Hemp, which is the other name of low-tetrahydrocannabinol cannabis plants, has a wide range of uses. The hemp seeds and the oil that comes from these seeds are known for their nutritional value.
Hemp seeds can be eaten raw, ground as a meal, prepared as tea, or made into milk. Compared with common sources of proteins such as meat, milk, eggs, and soy, hemp seeds form a completed amino acid profile—they contain all 21 known amino acids, including the 9 that the human body is unable to produce.
Almost half of the weight of the hemp seed is edible oil, which possesses 80% of essential fatty acids, the highest of any plant. The oil that hempseed produces has the lowest volume of saturated fats. One tablespoon of hempseed oil contains enough linoleic acid and alpha-linoleic acid that the body needs in one day.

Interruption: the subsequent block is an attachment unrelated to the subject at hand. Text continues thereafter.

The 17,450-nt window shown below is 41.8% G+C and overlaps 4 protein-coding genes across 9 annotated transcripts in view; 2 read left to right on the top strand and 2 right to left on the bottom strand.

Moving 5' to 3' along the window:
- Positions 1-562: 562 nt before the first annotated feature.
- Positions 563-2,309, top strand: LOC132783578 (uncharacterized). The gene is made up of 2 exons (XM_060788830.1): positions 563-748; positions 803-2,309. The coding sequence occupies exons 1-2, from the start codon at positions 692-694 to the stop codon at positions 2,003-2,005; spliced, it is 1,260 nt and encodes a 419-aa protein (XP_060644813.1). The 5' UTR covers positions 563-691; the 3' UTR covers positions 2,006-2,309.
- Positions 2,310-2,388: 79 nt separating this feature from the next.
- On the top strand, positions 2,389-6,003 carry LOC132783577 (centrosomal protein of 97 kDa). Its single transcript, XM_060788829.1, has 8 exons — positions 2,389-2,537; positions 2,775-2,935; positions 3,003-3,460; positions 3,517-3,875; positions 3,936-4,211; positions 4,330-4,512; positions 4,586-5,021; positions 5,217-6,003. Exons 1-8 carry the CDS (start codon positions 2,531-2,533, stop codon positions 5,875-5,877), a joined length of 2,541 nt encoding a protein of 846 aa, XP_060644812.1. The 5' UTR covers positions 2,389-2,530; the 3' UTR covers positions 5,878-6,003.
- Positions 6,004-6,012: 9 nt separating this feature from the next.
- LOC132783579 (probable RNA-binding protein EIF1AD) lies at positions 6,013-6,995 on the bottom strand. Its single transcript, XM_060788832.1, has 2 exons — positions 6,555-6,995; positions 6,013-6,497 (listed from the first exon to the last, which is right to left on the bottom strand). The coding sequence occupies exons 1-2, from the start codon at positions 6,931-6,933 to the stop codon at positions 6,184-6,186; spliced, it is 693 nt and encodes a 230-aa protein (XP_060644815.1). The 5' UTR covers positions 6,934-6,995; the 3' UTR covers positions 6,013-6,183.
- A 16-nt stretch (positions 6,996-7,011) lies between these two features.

Aside from the oil that comes from the seed, the fresh leaves that come from the hemp plant are also edible and can be used in salads.
There is a variety of byproducts that can be made from hemp seeds. These include cereals, frozen waffles, tofu, and butter. The hemp butter, according to nutritionist Udo Erasmus, “puts our peanut butter to shame for nutritional value.” The seeds when ground can be used to bake bread, cake, and casserole. In its raw form, these seeds can be used as an additive to granola bars.
According to medical researcher and biochemist R. Hamilton of the UCLA, in the old country, peasants ate hemp butter, which made them more resistant to diseases, because of the hemp’s essential fatty acids which strengthened their immunity system.
There are many other nutritional benefits that hemp seeds have to offer; unfortunately, people readily overlook this because they would rather focus on marijuana’s hallucinogenic effects. Hemp seed is a cheap source of nutrition. Isn’t it time that we put away our biases and make the most out of it?